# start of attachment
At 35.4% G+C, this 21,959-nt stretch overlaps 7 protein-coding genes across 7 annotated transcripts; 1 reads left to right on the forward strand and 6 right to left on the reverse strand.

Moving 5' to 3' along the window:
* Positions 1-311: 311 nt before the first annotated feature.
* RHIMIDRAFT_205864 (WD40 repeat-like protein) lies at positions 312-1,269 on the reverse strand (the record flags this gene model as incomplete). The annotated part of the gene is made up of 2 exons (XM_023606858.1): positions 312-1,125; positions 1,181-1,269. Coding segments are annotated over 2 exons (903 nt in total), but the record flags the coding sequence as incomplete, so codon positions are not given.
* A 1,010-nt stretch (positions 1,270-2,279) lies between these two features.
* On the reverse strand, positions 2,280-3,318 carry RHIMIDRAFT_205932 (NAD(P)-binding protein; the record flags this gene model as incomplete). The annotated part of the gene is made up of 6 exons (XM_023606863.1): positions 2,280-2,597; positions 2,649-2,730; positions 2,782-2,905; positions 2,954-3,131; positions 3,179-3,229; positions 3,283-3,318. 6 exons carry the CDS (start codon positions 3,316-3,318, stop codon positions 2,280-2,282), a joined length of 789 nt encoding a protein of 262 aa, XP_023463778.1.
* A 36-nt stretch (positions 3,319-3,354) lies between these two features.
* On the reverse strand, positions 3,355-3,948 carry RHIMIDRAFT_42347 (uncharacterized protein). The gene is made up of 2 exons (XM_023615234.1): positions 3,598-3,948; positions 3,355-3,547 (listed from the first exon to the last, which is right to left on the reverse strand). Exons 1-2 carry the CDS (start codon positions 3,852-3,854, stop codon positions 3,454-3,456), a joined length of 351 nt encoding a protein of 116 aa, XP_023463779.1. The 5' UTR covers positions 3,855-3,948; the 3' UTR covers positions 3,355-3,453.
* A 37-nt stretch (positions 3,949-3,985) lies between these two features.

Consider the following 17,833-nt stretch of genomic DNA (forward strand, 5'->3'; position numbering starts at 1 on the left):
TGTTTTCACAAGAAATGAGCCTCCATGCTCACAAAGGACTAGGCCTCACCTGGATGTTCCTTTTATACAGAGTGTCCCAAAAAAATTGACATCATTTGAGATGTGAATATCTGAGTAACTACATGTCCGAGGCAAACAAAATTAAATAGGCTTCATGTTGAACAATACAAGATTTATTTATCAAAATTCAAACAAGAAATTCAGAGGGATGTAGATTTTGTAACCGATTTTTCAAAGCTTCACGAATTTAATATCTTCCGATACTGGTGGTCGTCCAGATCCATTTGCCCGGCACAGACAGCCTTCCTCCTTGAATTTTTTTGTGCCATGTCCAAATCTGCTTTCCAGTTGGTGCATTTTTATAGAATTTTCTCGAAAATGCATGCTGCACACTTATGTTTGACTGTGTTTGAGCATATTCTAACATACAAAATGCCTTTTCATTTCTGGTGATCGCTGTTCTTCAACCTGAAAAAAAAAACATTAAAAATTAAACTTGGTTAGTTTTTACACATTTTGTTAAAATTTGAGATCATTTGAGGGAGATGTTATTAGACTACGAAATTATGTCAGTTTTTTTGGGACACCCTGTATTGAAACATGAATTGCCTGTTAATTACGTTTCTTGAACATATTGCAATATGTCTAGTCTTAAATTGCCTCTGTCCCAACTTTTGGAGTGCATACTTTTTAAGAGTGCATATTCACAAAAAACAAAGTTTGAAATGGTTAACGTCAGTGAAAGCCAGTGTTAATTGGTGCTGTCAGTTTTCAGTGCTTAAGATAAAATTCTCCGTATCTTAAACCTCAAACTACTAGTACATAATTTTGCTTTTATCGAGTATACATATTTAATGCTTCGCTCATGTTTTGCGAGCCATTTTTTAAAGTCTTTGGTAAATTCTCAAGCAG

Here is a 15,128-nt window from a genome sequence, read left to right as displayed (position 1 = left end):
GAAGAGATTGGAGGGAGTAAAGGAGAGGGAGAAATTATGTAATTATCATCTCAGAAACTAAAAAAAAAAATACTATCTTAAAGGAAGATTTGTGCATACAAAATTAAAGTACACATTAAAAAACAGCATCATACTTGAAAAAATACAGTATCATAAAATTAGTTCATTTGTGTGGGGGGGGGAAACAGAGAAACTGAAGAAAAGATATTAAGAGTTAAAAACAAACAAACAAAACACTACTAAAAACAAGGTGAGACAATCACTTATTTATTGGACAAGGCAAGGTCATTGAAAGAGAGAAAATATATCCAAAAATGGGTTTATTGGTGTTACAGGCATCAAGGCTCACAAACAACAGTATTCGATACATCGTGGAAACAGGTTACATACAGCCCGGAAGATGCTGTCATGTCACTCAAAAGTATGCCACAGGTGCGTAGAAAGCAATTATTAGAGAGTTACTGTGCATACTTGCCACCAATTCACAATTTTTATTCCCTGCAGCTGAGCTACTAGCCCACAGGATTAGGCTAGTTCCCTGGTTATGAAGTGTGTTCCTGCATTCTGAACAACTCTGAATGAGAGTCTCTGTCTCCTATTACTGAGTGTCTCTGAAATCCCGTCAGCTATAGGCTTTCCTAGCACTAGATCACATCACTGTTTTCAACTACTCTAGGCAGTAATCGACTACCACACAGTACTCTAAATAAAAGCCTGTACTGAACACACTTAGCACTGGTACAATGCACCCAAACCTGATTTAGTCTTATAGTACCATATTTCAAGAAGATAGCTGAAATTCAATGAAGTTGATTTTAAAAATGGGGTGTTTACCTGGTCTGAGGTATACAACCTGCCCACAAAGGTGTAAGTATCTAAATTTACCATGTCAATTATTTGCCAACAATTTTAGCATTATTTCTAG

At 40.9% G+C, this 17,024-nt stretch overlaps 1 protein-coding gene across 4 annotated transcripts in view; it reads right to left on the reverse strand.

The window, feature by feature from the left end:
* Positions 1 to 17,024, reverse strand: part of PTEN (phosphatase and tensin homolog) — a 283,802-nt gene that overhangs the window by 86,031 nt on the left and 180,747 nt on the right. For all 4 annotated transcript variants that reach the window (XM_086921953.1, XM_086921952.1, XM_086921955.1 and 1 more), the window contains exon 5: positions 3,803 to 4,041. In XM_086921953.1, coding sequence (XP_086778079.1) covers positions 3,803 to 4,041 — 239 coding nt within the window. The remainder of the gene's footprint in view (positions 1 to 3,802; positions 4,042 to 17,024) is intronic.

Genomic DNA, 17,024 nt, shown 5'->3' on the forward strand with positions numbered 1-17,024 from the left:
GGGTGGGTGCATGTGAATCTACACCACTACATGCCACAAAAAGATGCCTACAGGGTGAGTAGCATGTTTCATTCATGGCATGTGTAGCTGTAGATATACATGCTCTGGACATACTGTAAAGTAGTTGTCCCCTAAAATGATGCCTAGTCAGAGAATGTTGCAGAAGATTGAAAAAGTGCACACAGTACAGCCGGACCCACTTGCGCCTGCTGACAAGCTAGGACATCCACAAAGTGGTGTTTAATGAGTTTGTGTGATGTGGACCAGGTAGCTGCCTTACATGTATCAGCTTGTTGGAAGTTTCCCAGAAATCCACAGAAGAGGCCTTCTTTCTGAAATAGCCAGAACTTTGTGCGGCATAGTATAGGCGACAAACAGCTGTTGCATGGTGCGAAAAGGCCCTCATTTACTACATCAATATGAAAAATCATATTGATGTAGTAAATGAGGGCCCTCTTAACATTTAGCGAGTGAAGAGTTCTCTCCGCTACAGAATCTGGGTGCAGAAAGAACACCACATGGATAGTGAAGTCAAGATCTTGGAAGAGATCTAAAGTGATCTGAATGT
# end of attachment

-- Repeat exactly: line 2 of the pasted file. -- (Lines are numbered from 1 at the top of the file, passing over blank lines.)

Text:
Moving 5' to 3' along the window: